stage; for example, where income is intentionally omitted from a tax return with no credible explanation.

 

The policy of Australian taxation law is generally to provide certainty and finality after a specified period, both for the taxpayer and for the Commissioner, regarding the tax liability of the taxpayer for a year of income or an accounting period.

For instance, the statutory time limits that apply for amending income tax assessments (two years or four years) emphasise
our duty to make timely enquiries and appropriate assessments.

The time limits for amending assessments under a self-assessment system are premised on the good conduct of the taxpayer,
tax agents, and others concerned with the assessment.

Fraud and evasion, however, involve culpable misconduct. The exceptions to the statutory time limits that apply where the
Commissioner is of opinion that there has been fraud or evasion make clear that a taxpayer is not entitled to the benefit
of a time limit for an amended assessment if the previous assessment is less than it ought to be (or where refunds
or credits have been over-claimed) because of dishonesty or other blameworthy conduct. 

 

PS LA 2008/6 goes on to emphasise that only senior ATO staff make these decisions in conjunction with ATO policies and practices bearing in mind the weight
parliament has placed on certainty and fairness for taxpayers.

ADVISORY BOARD TO HELP CLAMP DOWN ON THE BLACK ECONOMY 

The Turnbull Government has established a new Advisory Board to support its reform agenda to disrupt the black economy.

Michael Andrew AO, who provided strong leadership to the Black Economy Taskforce in 2017, will chair the Black Economy Advisory Board.

The Advisory Board will include members of the private and public sector who will provide strategic advice on trends and risks in the black economy.

The Advisory Board will also advise the Treasury about implementation of the Government’s decisions attacking the black economy and contribute to a Government
report every five years about new threats emerging in the black economy.

According to Kelly O’Dwyer the Minister for revenue and financial services:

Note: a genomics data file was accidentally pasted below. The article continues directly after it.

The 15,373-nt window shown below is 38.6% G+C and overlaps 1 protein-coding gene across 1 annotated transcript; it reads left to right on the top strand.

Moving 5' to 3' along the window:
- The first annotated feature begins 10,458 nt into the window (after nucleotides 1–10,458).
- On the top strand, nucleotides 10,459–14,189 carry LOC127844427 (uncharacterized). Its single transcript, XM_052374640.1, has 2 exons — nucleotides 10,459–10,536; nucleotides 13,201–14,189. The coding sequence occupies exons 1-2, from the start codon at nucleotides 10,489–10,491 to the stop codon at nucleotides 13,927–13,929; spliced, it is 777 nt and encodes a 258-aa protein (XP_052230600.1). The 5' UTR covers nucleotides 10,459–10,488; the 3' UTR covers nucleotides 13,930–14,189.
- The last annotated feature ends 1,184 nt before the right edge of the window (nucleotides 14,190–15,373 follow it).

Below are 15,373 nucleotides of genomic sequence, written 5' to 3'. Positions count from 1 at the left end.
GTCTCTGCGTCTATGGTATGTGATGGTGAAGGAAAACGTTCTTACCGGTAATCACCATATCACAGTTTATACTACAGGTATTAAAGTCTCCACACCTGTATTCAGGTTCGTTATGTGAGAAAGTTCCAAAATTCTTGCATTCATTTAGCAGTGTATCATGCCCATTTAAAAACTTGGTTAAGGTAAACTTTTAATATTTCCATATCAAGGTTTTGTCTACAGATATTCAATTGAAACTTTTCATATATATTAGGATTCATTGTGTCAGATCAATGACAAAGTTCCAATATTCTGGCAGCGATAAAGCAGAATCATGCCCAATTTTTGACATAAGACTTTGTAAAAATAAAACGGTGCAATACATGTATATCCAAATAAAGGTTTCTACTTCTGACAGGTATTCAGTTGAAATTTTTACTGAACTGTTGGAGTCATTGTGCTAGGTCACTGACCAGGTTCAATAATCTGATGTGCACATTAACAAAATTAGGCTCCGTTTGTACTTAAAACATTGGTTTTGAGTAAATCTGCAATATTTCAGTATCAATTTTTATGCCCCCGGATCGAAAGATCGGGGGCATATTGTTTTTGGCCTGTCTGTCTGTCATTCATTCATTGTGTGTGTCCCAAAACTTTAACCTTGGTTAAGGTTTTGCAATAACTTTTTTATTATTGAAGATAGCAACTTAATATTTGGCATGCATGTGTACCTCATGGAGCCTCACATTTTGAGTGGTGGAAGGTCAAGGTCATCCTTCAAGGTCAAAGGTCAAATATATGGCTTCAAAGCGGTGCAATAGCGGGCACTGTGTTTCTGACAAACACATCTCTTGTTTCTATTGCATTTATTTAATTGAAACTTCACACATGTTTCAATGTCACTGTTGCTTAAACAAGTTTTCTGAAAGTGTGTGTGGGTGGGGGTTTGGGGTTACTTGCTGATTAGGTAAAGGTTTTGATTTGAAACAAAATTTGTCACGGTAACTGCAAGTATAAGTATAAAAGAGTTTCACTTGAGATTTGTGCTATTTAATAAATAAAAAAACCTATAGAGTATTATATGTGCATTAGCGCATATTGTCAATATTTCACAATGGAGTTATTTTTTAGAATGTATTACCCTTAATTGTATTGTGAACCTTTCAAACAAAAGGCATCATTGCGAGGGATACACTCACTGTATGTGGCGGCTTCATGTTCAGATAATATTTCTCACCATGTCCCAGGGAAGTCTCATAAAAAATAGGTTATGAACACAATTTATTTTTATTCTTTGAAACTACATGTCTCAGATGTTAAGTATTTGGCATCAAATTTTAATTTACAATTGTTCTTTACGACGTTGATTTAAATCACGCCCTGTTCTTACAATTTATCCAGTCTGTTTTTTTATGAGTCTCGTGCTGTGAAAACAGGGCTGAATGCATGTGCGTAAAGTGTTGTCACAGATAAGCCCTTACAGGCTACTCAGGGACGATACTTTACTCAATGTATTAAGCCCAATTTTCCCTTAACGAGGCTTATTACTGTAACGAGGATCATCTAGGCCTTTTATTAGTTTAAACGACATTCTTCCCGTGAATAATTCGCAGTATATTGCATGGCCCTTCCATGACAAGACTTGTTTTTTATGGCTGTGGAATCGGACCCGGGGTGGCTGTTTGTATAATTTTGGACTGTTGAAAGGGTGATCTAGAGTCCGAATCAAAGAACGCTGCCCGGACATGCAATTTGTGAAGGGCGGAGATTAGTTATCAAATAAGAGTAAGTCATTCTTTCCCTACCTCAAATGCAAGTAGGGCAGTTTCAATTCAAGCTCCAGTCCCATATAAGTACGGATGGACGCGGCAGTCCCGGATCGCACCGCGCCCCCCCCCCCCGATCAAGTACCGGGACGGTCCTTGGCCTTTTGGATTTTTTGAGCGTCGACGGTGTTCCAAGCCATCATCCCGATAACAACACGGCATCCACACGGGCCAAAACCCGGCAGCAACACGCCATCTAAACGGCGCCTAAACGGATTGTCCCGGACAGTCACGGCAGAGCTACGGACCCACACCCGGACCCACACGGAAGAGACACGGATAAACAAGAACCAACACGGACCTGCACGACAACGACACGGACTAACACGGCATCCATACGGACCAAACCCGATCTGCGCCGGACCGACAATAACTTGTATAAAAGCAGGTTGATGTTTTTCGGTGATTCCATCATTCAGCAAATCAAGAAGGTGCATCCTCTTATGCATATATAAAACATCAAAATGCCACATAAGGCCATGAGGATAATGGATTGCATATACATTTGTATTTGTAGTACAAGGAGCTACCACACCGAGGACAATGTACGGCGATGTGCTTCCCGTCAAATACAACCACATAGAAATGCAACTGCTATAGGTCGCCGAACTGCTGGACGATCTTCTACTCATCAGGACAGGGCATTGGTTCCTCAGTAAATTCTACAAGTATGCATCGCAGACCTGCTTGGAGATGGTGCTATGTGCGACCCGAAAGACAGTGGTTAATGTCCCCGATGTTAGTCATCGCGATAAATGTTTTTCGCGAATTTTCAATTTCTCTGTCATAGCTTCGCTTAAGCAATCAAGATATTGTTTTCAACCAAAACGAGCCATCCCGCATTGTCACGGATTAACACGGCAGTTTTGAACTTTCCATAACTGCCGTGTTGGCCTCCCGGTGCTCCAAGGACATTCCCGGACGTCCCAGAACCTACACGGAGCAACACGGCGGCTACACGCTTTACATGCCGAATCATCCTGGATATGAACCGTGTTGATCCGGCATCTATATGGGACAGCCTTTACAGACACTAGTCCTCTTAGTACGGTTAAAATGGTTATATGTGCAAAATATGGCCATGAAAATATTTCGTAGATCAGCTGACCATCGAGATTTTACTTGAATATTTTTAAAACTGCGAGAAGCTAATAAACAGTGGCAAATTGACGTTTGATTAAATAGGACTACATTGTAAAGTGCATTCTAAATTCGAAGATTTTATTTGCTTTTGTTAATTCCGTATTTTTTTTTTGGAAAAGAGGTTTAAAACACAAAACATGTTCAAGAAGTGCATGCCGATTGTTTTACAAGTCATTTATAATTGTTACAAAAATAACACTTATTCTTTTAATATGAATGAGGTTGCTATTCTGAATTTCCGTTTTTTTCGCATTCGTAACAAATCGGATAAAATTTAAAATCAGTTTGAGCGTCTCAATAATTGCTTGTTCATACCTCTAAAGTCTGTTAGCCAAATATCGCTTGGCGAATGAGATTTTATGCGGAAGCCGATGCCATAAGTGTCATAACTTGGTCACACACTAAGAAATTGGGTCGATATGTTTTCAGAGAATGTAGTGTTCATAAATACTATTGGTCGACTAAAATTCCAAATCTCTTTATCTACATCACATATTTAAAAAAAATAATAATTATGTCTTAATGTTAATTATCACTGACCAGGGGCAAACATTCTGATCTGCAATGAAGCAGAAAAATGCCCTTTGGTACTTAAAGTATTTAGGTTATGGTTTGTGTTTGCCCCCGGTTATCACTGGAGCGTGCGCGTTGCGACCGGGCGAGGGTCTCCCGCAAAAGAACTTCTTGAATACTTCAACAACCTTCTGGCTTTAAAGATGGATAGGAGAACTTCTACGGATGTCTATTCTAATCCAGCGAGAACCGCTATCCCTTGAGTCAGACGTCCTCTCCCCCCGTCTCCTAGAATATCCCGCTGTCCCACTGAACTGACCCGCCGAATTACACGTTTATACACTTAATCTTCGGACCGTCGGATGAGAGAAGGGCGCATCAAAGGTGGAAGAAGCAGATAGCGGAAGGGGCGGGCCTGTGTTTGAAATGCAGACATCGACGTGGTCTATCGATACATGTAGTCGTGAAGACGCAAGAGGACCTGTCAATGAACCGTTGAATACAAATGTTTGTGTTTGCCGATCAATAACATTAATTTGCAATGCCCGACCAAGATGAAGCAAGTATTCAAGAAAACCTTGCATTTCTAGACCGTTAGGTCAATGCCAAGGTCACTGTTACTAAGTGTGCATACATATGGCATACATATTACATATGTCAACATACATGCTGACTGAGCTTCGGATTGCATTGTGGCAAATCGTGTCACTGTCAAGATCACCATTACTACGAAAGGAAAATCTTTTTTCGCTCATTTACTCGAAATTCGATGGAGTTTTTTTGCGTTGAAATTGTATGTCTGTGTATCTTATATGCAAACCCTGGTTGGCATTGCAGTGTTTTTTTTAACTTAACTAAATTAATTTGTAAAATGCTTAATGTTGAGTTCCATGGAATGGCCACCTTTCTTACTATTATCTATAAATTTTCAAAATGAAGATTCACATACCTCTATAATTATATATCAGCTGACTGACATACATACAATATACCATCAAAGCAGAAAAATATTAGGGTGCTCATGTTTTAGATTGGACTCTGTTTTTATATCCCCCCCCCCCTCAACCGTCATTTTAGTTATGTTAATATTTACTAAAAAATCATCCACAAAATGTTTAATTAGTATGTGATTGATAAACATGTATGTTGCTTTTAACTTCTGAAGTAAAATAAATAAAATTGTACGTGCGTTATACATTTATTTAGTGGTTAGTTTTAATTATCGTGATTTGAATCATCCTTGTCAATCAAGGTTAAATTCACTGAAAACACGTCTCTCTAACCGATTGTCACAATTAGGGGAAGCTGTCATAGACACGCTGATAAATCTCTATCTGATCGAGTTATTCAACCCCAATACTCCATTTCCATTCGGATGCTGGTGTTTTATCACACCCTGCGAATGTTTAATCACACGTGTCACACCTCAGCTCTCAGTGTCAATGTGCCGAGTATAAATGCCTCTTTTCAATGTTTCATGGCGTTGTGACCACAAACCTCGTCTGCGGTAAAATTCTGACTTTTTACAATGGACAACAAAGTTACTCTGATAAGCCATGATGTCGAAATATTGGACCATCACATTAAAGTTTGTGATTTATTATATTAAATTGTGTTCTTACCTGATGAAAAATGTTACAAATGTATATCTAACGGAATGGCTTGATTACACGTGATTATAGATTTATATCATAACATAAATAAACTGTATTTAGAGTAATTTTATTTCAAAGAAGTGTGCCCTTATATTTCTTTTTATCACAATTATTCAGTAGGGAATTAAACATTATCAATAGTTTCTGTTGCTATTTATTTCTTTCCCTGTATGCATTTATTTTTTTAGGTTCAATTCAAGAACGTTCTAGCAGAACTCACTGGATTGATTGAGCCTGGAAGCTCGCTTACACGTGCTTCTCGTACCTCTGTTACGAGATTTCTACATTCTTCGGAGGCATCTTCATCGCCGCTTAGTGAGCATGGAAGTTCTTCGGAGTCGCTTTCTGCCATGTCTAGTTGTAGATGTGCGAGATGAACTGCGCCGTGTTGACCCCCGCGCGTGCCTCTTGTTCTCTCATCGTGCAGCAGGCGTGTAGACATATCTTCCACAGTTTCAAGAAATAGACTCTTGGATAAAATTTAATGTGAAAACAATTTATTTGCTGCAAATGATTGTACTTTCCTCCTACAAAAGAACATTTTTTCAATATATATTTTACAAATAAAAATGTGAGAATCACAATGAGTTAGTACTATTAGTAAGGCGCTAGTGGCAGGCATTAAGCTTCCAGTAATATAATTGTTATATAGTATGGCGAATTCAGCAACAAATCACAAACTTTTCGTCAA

• The black economy is a serious problem that does harm to the community and honest businesses and deprives the community of revenue needed to support
    vital community services.
  • Honest businesses meeting their tax and other obligations lose out to competitors doing the wrong thing and induce others to begin operating in the
    black economy in order to remain competitive.
  • The Government’s actions include a $10,000 limit on cash transactions, a comprehensive strategy to combat illicit tobacco, reforms to the Australian
    Business Number system, restricting government procurement to businesses that have acceptable tax records, and $315 million in additional funding
    to the ATO to increase its enforcement activity against black economy behaviour.
  • A new black economy standing taskforce, led by the ATO, will also ensure a whole of government approach with agencies sharing intelligence and best
    practice.

The final report of the Black Economy Taskforce, the Government’s response and current consultation are available on the Treasury website.

IMPROVING THE ATTRIBUTION MANAGED INVESTMENT TRUST REGIME

The Federal Government is continuing with important reforms to improve Australia’s taxation regime for the managed funds industry and this committed to
setting an appropriate legislative framework for what is the largest managed funds industry in the South Pacific.

On 18.6.2018, draft legislation and explanatory material for public consultation was released on a package of technical amendments to ensure the new system
for attribution managed investment trusts (MITs) operates as intended. The amendments give effect to my announcement of 19 July 2017.

The amendments will clarify the law, providing industry with increased investment certainty and should assist those entities considering whether to opt
into the attribution MITs regime.

The attribution tax regime was designed to give greater certainty to investors in managed funds, reduce compliance costs for the funds and enhance overall
the competitiveness of Australia’s funds management industry.

NEW LAWS WILL PROTECT YOUR SUPERANNUATION SAVINGS

The Turnbull Government has taken action to protect the hard-earned superannuation savings of millions of Australians from rorts and rip-offs.

The Treasury Laws Amendment (Protecting Your Superannuation Savings Package) Bill 2018 introduced into Parliament on 21.6.2018 includes a range of reforms
which will protect against the undue erosion of superannuation balances through excessive fees and inappropriate insurance arrangements.

The reforms will also, for the first time, provide the ATO with the ability to proactively reunite Australians with their low balance, inactive accounts.

Fee protections

The Bill prevents trustees of superannuation funds from charging administration and investment fees exceeding 3 per cent per year, of the balance of accounts
below $6,000.

The Government’s changes also prevent trustees from charging exit fees when members close or rollover their superannuation accounts, no matter their balance.

These changes will help to prevent erosion of low balance accounts by high passively-incurred fees and will remove a disincentive to superannuation fund
members consolidating and closing unwanted accounts.